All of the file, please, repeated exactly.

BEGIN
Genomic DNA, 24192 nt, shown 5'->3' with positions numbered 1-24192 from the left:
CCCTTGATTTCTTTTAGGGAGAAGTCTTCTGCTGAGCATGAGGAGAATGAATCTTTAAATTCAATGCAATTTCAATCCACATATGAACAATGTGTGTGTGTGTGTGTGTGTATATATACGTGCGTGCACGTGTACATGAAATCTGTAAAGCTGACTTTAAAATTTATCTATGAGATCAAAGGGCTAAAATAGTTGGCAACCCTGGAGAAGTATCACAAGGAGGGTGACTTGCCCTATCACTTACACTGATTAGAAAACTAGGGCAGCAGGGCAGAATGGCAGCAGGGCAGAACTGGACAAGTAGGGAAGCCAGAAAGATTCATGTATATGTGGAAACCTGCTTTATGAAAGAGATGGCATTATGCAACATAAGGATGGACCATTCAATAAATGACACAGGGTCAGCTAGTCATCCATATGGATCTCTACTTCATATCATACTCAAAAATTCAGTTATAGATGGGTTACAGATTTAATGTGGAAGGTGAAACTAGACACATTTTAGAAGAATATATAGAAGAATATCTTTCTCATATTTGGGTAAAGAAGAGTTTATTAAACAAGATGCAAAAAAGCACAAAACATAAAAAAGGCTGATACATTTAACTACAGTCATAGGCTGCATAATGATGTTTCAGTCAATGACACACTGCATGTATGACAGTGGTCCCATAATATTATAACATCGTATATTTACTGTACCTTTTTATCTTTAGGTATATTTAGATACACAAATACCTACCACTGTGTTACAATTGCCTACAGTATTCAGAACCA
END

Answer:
Genomic DNA, 24192 nt, shown 5'->3' with positions numbered 1-24192 from the left:
CCCTTGATTTCTTTTAGGGAGAAGTCTTCTGCTGAGCATGAGGAGAATGAATCTTTAAATTCAATGCAATTTCAATCCACATATGAACAATGTGTGTGTGTGTGTGTGTGTATATATACGTGCGTGCACGTGTACATGAAATCTGTAAAGCTGACTTTAAAATTTATCTATGAGATCAAAGGGCTAAAATAGTTGGCAACCCTGGAGAAGTATCACAAGGAGGGTGACTTGCCCTATCACTTACACTGATTAGAAAACTAGGGCAGCAGGGCAGAATGGCAGCAGGGCAGAACTGGACAAGTAGGGAAGCCAGAAAGATTCATGTATATGTGGAAACCTGCTTTATGAAAGAGATGGCATTATGCAACATAAGGATGGACCATTCAATAAATGACACAGGGTCAGCTAGTCATCCATATGGATCTCTACTTCATATCATACTCAAAAATTCAGTTATAGATGGGTTACAGATTTAATGTGGAAGGTGAAACTAGACACATTTTAGAAGAATATATAGAAGAATATCTTTCTCATATTTGGGTAAAGAAGAGTTTATTAAACAAGATGCAAAAAAGCACAAAACATAAAAAAGGCTGATACATTTAACTACAGTCATAGGCTGCATAATGATGTTTCAGTCAATGACACACTGCATGTATGACAGTGGTCCCATAATATTATAACATCGTATATTTACTGTACCTTTTTATCTTTAGGTATATTTAGATACACAAATACCTACCACTGTGTTACAATTGCCTACAGTATTCAGAACCA